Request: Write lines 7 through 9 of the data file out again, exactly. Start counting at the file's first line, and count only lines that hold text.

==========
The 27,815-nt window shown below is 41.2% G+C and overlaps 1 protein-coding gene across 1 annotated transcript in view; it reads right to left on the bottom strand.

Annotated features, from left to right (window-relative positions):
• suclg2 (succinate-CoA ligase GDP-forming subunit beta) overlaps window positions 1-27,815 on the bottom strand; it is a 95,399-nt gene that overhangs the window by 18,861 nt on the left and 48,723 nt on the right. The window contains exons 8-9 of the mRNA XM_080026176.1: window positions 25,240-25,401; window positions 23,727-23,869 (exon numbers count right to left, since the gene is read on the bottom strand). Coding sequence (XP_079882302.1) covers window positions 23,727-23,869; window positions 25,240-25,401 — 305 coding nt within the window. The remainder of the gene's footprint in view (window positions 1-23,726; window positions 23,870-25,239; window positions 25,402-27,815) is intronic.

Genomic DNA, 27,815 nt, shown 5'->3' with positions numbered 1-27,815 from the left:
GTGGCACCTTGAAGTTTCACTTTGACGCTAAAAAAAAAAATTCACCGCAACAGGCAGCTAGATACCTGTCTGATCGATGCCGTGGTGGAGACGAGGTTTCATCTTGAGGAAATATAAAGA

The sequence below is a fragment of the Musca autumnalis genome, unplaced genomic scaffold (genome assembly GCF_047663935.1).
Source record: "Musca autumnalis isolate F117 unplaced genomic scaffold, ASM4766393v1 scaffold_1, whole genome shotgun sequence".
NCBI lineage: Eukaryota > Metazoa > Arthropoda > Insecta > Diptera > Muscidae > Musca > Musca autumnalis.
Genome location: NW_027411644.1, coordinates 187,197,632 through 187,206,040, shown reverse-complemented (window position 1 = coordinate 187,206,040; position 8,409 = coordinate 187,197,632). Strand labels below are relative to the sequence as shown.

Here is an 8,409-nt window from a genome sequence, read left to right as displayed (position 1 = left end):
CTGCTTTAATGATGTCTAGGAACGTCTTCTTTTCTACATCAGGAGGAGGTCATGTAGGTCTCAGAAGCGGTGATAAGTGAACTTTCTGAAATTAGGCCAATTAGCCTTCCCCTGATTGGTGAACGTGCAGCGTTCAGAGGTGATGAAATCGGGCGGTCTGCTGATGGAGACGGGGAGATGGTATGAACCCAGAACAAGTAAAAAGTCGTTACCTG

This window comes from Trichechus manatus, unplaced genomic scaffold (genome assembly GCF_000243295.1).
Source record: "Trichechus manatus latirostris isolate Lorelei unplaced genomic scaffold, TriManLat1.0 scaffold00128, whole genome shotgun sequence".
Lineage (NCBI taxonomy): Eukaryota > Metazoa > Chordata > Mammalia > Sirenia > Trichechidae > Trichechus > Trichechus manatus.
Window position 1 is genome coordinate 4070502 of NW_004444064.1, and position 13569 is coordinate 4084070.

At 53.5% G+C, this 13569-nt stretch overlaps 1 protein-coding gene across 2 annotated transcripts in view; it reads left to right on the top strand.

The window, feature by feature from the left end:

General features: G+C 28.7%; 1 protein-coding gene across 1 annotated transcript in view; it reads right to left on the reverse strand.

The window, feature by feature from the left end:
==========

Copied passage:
Source record: "Musca autumnalis isolate F117 unplaced genomic scaffold, ASM4766393v1 scaffold_1, whole genome shotgun sequence".
NCBI lineage: Eukaryota > Metazoa > Arthropoda > Insecta > Diptera > Muscidae > Musca > Musca autumnalis.
Genome location: NW_027411644.1, coordinates 187,197,632 through 187,206,040, shown reverse-complemented (window position 1 = coordinate 187,206,040; position 8,409 = coordinate 187,197,632). Strand labels below are relative to the sequence as shown.